686 F2d 720 Ringsby Truck Lines Inc v. Western Conference of Teamsters

686 F.2d 720

RINGSBY TRUCK LINES, INC., and Ringsby-Pacific, Ltd.,
WESTERN CONFERENCE OF TEAMSTERS, et al., Defendants-Appellees.

Nos. 80-4402, 80-4403.

United States Court of Appeals, Ninth Circuit.

Argued and Submitted Jan. 14, 1982.
Decided May 5, 1982.
As Amended on Denial of Rehearing Aug. 12 and Sept. 3, 1982.

Joseph M. Alioto, Alioto & Alioto, San Francisco, Cal., argued, for plaintiffs-appellants; Lawrence G. Papale, San Francisco, Cal., on brief.

Gerry M. Miller, Milwaukee, Wis., Dennis F. Moss, Los Angeles, Cal., argued, for defendants-appellees; Duane B. Beeson, Brundage, Beeson, Tayer & Kovach, San Francisco, Cal., Davis, Frommer & Jesinger, Los Angeles, Cal., Goldberg, Previant & Uelman, Milwaukee, Wis., on brief.

Before MERRILL, TRASK and PREGERSON, Circuit Judges.

TRASK, Circuit Judge:

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This case has been briefed, argued, and submitted for decision to a panel of this court. Various motions to intervene have been filed and are awaiting rulings.


On February 8, 1982, the parties to the action by letter signed by Joseph M. Alioto notified the court that the parties to the litigation had settled their differences and have agreed that the judgment of the district court may be vacated and the appeal dismissed. No objection has been received by opposing counsel and we therefore consider that the litigation is moot.


Under similar circumstances, the Court of Appeals of the Second Circuit said:


When, during the pendency of an appeal, a case becomes moot, so that there is no longer any case or controversy before this court, there is a loss of jurisdiction; this lack of jurisdiction results from the constitutional limitation contained in Article III, Sec. 2 of the Constitution. If the circumstances which rendered the case moot, after the judgment in the trial court, are due to circumstances over which appellant had no control, then the Supreme Court has, in some circumstances, in order to avoid unfairness, reversed and remanded with directions to the trial court to dismiss the suit instead of dismissing the appeal. But that is not the invariable practice. And we think that it is not the proper course here. This case has not become moot because of intervening circumstances over which appellant had no control. It resembles one where, after an appeal is taken, the defeated plaintiff settles and compromises the action or executes a release of his right to appeal . . .. [D]ismissal of the suit, as distinguished from dismissal of the appeal, might result in unfairness to appellee by subjecting him to other vexatious actions by appellant.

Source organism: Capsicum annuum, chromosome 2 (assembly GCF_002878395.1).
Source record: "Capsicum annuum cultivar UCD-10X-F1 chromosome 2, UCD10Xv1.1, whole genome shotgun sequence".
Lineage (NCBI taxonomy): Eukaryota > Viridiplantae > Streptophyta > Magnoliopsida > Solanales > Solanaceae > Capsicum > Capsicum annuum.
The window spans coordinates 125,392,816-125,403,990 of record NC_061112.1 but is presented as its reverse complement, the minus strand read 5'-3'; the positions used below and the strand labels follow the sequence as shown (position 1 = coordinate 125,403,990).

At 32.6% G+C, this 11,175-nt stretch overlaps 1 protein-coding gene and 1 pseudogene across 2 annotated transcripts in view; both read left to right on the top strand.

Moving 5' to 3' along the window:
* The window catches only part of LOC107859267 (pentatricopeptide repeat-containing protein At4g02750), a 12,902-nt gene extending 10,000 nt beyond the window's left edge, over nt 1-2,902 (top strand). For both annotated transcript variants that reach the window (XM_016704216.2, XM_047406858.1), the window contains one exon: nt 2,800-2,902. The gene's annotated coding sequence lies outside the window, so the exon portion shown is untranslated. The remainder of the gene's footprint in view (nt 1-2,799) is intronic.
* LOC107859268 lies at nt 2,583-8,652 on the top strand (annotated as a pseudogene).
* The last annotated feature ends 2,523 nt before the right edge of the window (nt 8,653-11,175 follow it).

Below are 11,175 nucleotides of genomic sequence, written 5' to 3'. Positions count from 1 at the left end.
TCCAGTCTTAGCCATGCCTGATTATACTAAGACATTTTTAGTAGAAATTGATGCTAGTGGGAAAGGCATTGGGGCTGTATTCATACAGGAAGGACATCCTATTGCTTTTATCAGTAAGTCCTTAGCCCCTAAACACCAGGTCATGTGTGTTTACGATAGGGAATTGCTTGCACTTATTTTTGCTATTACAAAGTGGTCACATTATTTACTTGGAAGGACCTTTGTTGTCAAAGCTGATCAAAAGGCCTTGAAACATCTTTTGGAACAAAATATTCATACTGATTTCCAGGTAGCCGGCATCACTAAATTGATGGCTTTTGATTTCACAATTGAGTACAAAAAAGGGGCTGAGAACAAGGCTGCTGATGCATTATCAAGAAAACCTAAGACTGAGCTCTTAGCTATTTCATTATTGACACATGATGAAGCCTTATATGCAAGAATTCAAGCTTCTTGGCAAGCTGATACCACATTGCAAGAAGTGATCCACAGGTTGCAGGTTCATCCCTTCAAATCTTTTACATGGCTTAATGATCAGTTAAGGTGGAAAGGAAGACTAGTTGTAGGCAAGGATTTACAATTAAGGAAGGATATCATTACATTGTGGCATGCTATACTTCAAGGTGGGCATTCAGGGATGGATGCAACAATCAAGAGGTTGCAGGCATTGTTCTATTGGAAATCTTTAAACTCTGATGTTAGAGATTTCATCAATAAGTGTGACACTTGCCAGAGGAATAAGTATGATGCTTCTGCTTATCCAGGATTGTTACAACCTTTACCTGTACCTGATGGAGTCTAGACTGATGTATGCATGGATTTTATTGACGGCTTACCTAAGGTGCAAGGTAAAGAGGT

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We shall, therefore, merely dismiss the appeal, with the consequence that the judgment . . . made by the trial court will stand as entered.'

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Cover v. Schwartz, 133 F.2d 541, 546-47 (2d Cir.), cert. denied, 319 U.S. 748, 63 S.Ct. 1158, 87 L.Ed. 1703 (1942) (footnotes omitted).


We find the distinction between litigants who are and are not responsible for rendering their case moot at the appellate level persuasive. If the effect of post-judgment settlements were automatically to vacate the trial court's judgment, any litigant dissatisfied with a trial court's findings would be able to have them wiped from the books.


'It would be quite destructive to the principle of judicial finality to put such a litigant in a position to destroy the collateral conclusiveness of a judgment by destroying his own right of appeal.' 1B Moore's Federal Practice p 0.416 at p. 2327 (2d ed. 1982). That possibility would undermine the risks inherent in taking any controversy to trial and, in cases such as this one, provide the dissatisfied party with an opportunity to relitigate the same issues.1


We consider the facts of this case in which the appellant settled the dispute after judgment distinguishable from the Supreme Court's decisions in Great Western Sugar v. Nelson, 442 U.S. 92, 99 S.Ct. 2149, 60 L.Ed.2d 735 (1979) and United States v. Munsingwear, 340 U.S. 36, 71 S.Ct. 104, 95 L.Ed. 36 (1950). In Munsingwear, the Court stated that '[t]he established practice of the Court in dealing with a civil case from a court in the federal system which has become moot while on its way here or pending our decision on the merits is to reverse or vacate the judgment below and remand with a direction to dismiss.' Id. at 39, 71 S.Ct. at 106. In Munsingwear, as in the present case, the Court was faced with the question whether a lower court judgment should give rise to res judicata or collateral estoppel where an appeal from that judgment had been rendered moot and dismissed. The Government argued that it should not, since dismissal of its appeal had deprived it of its review of the issue. The Court stated, '[b]ut it is said that those who have been prevented from obtaining the review to which they are entitled should not be treated as if there had been a review. That is the argument.' 340 U.S. at 39, 71 S.Ct. at 106.


Thus the question in Munsingwear was whether an exception to the rule of bar by res judicata should apply where mootness of the appeal had prevented the appellant from securing a review of an adverse lower court judgment. The Court held that it should not, since the appellant can protect himself by moving to vacate the lower court judgment at the time the appeal is dismissed; and this the Government had failed to do. It was the Court's discussion of the Government's right to secure vacation of the lower court judgment that is relevant to our case. The Court relied upon the rule in Duke Power Co. v. Greenwood County, 299 U.S. 259, 267, 57 S.Ct. 202, 205, 81 L.Ed. 178 (1936), to the effect that where an appeal has been rendered moot it is 'the duty of the appellate court' to vacate the lower court judgment. 340 U.S. at 39, 71 S.Ct. at 106.


Our question, not dealt with in Munsingwear, is whether an exception to the Duke Power Company rule should be recognized when the appellant has by his own act caused the dismissal of the appeal and is in no position to complain that his right of review of an adverse lower court judgment has been lost. We hold that such an exception should be recognized; that it is not the duty of the appellate court to direct dismissal of the action under the circumstances of this case. Whether it should be dismissed by the district court, and whether the lower court judgment should continue to have collateral estoppel effect are questions we do not reach.